Standards for Technology in Social Work Practice was issued to address the intersections of professional social work practice and technology. While a U.S. document, it is very applicable to the Canadian context, including the work Immigrant and Refugee-serving organizations do.
The National Association of Social Workers (NASW), along with the Council on Social Work Education (CSWE), Association of Social Work Boards (ASWB), and the Clinical Social Work Association (CSWA) cosigned the Standards, developed by a committee of primarily social work practitioners.
"Social workers’ use of technology is proliferating. Technology has transformed the nature of social work practice and greatly expanded social workers’ ability to assist people in need. Contemporary social workers can provide services to individual clients by using online counseling, telephone counseling, video conferencing, self-guided Web-based interventions, electronic social networks, mobile apps, automated tutorials, e-mail, text messages, and a host of other services. Social workers’ use of technology has created new ways to interact and communicate with clients, raising fundamentally new questions about the meaning of the social worker–client relationship.
In addition, social workers use various forms of technology to access, gather, and otherwise manage information about clients. Social workers maintain encrypted electronic records, store sensitive information on their smartphones and in the “cloud,” and have the capacity to search for information about clients using
Internet search engines. Social workers use technology in creative ways to address compelling social justice issues, organize communities, administer organizations, and develop social policy. Social workers also explore and develop new technologies for practice and disseminate them with colleagues.
Technology has also influenced social work education and broadened its reach. Today’s students may take courses online, view prerecorded lectures posted on Internet-based course sites, participate in online social work practice simulations, interact with fellow students enrolled in a course from multiple locations
around the world, and listen to podcasts. Social workers have expanded options to satisfy their continuing education requirements by enrolling in live online webinars and attending lectures delivered from remote locations that are transmitted electronically. They may provide and obtain training, supervision, and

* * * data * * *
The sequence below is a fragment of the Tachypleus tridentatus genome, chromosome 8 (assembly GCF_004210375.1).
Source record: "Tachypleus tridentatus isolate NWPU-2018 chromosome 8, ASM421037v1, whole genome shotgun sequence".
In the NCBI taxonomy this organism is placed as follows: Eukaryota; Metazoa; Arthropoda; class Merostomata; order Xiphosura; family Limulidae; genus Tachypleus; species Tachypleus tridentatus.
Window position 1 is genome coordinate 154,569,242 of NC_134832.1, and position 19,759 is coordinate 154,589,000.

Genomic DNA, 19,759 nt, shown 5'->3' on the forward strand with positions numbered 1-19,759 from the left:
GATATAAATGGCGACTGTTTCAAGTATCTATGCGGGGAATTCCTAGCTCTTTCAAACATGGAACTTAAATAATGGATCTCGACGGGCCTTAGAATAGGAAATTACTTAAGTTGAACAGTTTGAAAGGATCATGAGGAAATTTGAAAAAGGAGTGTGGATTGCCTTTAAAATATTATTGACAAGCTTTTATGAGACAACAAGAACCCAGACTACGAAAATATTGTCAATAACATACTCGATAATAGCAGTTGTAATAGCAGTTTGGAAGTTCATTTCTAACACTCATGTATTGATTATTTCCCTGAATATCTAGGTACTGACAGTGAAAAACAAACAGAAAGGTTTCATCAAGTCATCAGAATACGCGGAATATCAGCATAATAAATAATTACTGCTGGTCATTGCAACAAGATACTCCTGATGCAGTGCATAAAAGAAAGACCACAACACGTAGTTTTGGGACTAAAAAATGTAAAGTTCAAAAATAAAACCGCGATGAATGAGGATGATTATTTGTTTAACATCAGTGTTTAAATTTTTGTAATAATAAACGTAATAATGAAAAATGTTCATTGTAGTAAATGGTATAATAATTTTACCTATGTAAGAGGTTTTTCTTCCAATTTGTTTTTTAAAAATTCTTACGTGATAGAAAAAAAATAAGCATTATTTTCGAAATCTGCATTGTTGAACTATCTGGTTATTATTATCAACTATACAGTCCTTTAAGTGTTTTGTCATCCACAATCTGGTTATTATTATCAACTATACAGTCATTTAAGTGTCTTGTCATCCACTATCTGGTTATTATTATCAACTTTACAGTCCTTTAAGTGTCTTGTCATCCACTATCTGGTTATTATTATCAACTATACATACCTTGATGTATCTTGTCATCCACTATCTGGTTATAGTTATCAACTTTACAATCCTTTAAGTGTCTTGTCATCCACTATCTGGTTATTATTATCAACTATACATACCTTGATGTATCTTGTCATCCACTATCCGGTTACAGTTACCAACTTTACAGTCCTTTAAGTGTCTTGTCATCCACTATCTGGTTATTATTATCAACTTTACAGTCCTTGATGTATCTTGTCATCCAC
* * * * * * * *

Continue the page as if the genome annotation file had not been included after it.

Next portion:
consultation from distant locations using videoconferencing technology.
These dramatic developments require practice standards in technology. The following standards are divided into four main sections and address social workers’ use of electronic technology to (1) provide information to the public; (2) design and deliver services; (3) gather, manage, store, and access information about clients; and (4) educate and supervise social workers. These standards are designed to guide social workers’ use of technology; enhance social workers’ awareness of their ethical responsibilities when using technology; and inform social workers, employers, and the public about practice standards pertaining to social workers’ use of technology. Social workers should consider these standards in conjunction with the NASW Code of Ethics, other social work standards and relevant statutes, and regulations. As new forms of technology continue to emerge, the standards provided here should be adapted as needed.
Each practice standard provides social workers with general guidance on how to use technology in an ethical manner; the “interpretation” sections offer suggestions for implementing these standards in a wide range of circumstances and social work settings. The interpretations provide examples of factors that social workers may consider when making decisions about the appropriate use of technology. The standards and their interpretations are intended to set a minimum core of excellence for professional practice when social workers use technology and to provide a framework to address possible benefits, challenges, and risks that arise when using technology. These guidelines are not intended to suggest that the use of technology is inherently riskier or more problematic than other forms of social work."